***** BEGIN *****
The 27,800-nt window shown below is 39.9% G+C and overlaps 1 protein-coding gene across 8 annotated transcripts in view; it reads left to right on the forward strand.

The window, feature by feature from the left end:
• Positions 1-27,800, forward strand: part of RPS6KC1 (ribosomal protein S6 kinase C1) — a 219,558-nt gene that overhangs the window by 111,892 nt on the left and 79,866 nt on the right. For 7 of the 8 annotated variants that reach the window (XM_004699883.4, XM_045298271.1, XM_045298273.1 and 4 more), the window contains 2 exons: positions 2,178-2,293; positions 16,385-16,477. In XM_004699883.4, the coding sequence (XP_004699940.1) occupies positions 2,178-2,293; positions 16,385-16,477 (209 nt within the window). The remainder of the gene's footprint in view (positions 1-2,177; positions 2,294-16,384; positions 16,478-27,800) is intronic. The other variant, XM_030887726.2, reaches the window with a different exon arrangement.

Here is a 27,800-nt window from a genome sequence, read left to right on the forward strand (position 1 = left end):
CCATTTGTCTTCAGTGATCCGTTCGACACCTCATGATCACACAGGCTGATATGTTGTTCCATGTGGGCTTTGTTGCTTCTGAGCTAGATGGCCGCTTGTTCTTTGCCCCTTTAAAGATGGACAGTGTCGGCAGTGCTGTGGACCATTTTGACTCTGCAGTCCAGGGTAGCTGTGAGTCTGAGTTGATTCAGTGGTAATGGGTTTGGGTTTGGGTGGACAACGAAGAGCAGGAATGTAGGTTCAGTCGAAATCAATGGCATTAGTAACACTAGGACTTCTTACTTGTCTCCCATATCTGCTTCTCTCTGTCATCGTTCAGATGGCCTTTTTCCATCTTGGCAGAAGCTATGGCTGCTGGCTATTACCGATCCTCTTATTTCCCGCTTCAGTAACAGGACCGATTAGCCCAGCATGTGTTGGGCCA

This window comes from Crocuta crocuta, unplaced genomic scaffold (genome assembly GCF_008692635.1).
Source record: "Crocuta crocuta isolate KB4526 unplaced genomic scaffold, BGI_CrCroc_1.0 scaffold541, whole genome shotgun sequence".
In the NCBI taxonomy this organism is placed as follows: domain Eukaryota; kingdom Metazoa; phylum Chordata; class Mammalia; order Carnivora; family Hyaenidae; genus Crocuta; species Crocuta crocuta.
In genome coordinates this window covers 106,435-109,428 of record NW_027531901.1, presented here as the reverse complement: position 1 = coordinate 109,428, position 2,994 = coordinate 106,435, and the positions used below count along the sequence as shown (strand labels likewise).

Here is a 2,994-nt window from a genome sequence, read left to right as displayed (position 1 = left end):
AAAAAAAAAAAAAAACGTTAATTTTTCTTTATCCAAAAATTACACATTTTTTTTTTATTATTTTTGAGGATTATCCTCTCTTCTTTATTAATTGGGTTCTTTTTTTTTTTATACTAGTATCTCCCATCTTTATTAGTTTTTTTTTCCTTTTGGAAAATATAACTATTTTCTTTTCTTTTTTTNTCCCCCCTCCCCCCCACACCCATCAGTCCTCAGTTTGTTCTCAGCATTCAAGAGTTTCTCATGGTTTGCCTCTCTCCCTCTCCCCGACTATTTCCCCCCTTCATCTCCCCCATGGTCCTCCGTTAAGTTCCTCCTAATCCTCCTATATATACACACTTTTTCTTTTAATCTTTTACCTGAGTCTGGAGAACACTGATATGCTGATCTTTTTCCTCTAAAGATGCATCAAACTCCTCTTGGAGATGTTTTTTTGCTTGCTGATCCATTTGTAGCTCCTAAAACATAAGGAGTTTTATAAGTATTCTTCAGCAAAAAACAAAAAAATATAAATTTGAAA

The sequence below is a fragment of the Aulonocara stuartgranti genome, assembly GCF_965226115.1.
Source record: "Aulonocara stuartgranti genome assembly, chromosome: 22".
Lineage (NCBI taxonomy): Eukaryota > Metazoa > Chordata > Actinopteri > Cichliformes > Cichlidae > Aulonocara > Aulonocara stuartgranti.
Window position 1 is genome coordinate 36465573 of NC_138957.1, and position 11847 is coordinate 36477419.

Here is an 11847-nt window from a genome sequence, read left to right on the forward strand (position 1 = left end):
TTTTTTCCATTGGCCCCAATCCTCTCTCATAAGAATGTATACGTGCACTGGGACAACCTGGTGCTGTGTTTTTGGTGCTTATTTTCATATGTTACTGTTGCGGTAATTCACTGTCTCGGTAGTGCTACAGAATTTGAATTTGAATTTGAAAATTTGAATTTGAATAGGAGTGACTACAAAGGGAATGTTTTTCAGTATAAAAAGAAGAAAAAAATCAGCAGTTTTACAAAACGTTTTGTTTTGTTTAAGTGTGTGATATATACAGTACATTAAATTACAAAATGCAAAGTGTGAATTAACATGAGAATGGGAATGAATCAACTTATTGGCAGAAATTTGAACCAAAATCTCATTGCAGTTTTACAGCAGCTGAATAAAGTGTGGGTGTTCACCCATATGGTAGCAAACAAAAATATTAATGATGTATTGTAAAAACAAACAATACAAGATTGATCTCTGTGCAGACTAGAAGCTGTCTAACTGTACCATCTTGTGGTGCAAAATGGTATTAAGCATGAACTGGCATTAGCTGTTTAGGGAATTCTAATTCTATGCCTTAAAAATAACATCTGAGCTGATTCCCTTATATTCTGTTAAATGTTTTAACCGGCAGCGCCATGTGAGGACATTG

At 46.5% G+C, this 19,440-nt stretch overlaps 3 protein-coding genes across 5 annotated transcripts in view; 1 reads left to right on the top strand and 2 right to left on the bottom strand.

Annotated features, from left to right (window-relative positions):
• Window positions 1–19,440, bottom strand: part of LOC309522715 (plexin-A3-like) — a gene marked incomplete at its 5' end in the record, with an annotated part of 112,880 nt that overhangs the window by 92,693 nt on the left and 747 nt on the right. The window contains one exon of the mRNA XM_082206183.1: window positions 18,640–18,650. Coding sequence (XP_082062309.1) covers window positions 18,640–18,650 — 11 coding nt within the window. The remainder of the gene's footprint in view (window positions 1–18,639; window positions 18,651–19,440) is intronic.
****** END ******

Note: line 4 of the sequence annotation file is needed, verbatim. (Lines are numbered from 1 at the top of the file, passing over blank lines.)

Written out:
Here is a 27,800-nt window from a genome sequence, read left to right on the forward strand (position 1 = left end):